The 23-year-old was hit by a bullet and remains in critical condition under police guard in hospital.
Sources say there was “zero chance” he was well enough today to speak to officers keen to find out how he had a gun in the police custody suite in Croydon, South London.
Cops also remain baffled at how he fired the fatal shot that hit Sgt Ratana with his hands cuffed behind his back.
Sources suggest the gun’s barrel may have been concealed in an intimate place inside his pants.
The suspect is said to be autistic and of Sri Lankan heritage.
Cops today swooped on four locations linked to him including a house in nearby Norbury.
The home belongs to Channa de Zoysa and wife Elizabeth, who live there with their five kids, including son Louis, 23.
One neighbour said the 23-year-old was “very awkward and kept himself to himself”.
“The police have been outside the address since yesterday morning,” another neighbour said.
“All we know is that it’s connected to the incident in Croydon.”
Forensics are checking the gun, while CCTV and bodycams are also being examined.
Traumatised cops who survived the shooting will be quizzed once mentally fit.
Investigators were also looking into possible motives of the suspect – but cops have insisted it is not a terror probe.
Police searches are taking place at four locations – the custody suite, the site where he was arrested, and two addresses including the one pictured.
He was referred to the Prevent anti-terror scheme in 2018 over alleged Islamist and right-wing views.
Deputy assistant commissioner Stuart Cundy said investigators have CCTV from the custody suite and bodyworn video from the officers.
Mr Cundy said: “I would reiterate this is a murder investigation not a counter-terror one.”
He added: “We have recovered the gun from the custody suite where Matt was shot and that gun is being forensically examined.
“We also have CCTV from that custody suite which shows the events, and we have body-worn video of our police officers who were involved in the circumstances surrounding the arrest of the suspect.”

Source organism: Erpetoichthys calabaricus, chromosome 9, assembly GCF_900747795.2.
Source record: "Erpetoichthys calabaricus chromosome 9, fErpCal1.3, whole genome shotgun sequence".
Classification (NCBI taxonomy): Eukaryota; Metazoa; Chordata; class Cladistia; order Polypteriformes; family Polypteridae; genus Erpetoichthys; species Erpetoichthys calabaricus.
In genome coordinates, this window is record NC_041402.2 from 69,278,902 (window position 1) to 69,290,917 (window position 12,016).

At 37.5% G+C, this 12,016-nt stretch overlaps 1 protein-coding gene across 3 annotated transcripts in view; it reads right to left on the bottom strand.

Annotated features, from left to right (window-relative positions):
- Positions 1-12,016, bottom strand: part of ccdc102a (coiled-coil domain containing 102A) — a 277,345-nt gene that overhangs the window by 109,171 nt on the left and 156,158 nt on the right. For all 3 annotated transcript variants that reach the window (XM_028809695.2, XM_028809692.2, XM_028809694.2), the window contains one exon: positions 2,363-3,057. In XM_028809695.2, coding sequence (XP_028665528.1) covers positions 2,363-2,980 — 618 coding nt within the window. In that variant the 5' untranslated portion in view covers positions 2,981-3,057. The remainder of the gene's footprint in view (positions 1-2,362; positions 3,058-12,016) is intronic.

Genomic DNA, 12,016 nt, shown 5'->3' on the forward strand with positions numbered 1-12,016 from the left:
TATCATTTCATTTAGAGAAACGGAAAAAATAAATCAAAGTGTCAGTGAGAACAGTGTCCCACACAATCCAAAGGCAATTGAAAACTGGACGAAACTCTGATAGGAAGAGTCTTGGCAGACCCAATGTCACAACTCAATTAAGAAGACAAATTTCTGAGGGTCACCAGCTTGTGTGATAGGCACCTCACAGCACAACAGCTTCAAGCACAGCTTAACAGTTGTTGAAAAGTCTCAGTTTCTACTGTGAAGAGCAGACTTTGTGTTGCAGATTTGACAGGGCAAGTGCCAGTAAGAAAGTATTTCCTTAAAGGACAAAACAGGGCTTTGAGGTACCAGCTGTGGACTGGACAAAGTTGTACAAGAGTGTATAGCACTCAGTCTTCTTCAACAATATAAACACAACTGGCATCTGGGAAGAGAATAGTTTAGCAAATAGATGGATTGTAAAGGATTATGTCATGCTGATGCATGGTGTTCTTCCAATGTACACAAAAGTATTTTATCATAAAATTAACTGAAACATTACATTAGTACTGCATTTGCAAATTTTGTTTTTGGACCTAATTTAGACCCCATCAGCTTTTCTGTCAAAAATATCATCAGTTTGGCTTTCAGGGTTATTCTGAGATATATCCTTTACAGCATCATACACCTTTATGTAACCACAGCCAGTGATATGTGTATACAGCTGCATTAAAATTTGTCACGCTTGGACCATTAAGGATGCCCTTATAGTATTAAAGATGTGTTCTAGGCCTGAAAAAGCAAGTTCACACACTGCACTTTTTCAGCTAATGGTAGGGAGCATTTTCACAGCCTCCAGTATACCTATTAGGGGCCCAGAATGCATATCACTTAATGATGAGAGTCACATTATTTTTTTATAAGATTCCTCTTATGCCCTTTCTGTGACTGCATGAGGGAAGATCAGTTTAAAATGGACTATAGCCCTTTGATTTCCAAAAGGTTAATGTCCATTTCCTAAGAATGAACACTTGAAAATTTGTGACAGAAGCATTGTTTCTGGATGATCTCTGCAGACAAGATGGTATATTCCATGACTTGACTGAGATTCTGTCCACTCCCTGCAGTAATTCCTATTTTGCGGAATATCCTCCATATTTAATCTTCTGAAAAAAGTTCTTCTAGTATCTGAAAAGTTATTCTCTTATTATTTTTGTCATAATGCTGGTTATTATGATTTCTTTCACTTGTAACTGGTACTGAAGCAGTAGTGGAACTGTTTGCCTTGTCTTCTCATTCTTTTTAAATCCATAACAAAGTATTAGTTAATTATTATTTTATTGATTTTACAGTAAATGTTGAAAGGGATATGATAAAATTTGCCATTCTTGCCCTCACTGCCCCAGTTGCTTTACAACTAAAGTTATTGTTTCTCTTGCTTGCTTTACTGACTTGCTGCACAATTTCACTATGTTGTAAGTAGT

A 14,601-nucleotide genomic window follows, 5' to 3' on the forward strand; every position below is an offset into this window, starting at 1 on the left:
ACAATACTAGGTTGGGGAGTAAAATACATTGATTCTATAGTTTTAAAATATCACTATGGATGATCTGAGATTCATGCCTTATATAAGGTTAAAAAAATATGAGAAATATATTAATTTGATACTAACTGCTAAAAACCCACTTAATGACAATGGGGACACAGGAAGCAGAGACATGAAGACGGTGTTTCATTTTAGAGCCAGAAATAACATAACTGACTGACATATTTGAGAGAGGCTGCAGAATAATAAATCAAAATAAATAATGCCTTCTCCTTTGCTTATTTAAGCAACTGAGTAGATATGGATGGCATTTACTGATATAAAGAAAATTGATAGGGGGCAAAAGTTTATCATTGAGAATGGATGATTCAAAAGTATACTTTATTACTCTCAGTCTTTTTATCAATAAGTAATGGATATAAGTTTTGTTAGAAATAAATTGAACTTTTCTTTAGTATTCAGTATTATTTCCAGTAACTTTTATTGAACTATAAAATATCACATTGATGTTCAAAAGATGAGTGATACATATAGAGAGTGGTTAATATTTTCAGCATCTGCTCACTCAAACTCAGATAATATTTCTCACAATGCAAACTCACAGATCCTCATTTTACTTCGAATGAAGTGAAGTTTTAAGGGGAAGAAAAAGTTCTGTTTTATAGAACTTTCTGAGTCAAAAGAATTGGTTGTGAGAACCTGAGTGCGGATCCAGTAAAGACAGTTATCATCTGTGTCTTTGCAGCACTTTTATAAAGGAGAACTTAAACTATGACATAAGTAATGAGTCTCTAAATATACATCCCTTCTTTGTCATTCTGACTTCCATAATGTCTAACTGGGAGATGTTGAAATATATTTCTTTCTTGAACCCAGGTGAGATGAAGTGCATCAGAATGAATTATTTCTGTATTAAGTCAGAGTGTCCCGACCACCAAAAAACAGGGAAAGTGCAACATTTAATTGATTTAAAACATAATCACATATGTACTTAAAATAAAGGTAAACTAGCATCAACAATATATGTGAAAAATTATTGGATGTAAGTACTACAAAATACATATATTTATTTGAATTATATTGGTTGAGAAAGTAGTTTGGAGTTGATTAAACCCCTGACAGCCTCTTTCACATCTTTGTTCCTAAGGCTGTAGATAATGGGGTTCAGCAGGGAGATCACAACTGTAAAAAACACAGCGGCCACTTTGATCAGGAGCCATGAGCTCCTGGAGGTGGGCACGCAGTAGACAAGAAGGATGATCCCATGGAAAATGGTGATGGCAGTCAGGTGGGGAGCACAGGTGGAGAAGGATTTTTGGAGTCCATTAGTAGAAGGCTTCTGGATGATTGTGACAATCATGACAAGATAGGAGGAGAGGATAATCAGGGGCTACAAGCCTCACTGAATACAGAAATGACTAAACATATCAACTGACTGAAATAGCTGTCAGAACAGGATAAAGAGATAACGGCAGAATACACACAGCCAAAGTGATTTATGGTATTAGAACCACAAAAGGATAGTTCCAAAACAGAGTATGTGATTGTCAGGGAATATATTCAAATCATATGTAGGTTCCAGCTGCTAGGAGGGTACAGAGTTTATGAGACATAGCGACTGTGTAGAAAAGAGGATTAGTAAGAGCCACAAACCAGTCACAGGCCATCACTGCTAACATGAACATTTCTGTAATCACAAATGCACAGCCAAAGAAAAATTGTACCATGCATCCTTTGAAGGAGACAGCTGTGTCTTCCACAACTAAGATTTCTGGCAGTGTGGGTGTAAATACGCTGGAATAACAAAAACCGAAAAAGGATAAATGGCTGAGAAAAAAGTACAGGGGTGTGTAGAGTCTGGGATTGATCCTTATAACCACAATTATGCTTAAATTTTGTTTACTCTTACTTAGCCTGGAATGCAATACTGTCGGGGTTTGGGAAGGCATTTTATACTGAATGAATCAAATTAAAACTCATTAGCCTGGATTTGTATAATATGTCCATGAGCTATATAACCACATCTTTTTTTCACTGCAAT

Police said forensic searches at all four locations will be “rigorous” and are expected to take days to be completed.
Mr Cundy said Friday was a “dark and sad day for the police family” and offered his thoughts to Sgt Ratana’s partner, family and colleagues.
He added: “Everyone working on this investigation, from the forensic specialists to the local officers holding the cordons, does so with a heavy heart but a determination to find justice for our colleague and his family.”
The suspect had been detained in an area of London Road, Pollards Hill for possession of ammunition and possession of class B drugs.
He was taken to the custody centre in Windmill Lane where he remained handcuffed until a door was opened for him to be searched with a metal detector.
“The sergeant opened the door to admit him and take his temperature to comply with Covid rules. But the suspect shot him at point-blank range, ” a source said.
They added: “It would appear the suspect has somehow managed to conceal the gun on his body.”
“However, there are rules preventing any intimate body searches on the street. It can only be done when a suspect is booked into a custody suite.
The gunman blazed off more shots, five in all, in a fierce struggle in the corridor at 2.15am.
One hit himself in the neck, leaving him critical and under armed guard in hospital last night.
Desperate colleagues battled to save the stricken officer’s life.
Medics performed open heart surgery on Sgt Ratana at the custody centre.
He was airlifted to hospital but later pronounced dead.
The 54-year-old dad was just months from retirement – and it was revealed he had moved to work in custody as it was safer, as he neared retirement.
He had told colleagues he intended to quit as early as next year, and posted of his excitement at the prospect of “a long healthy life”.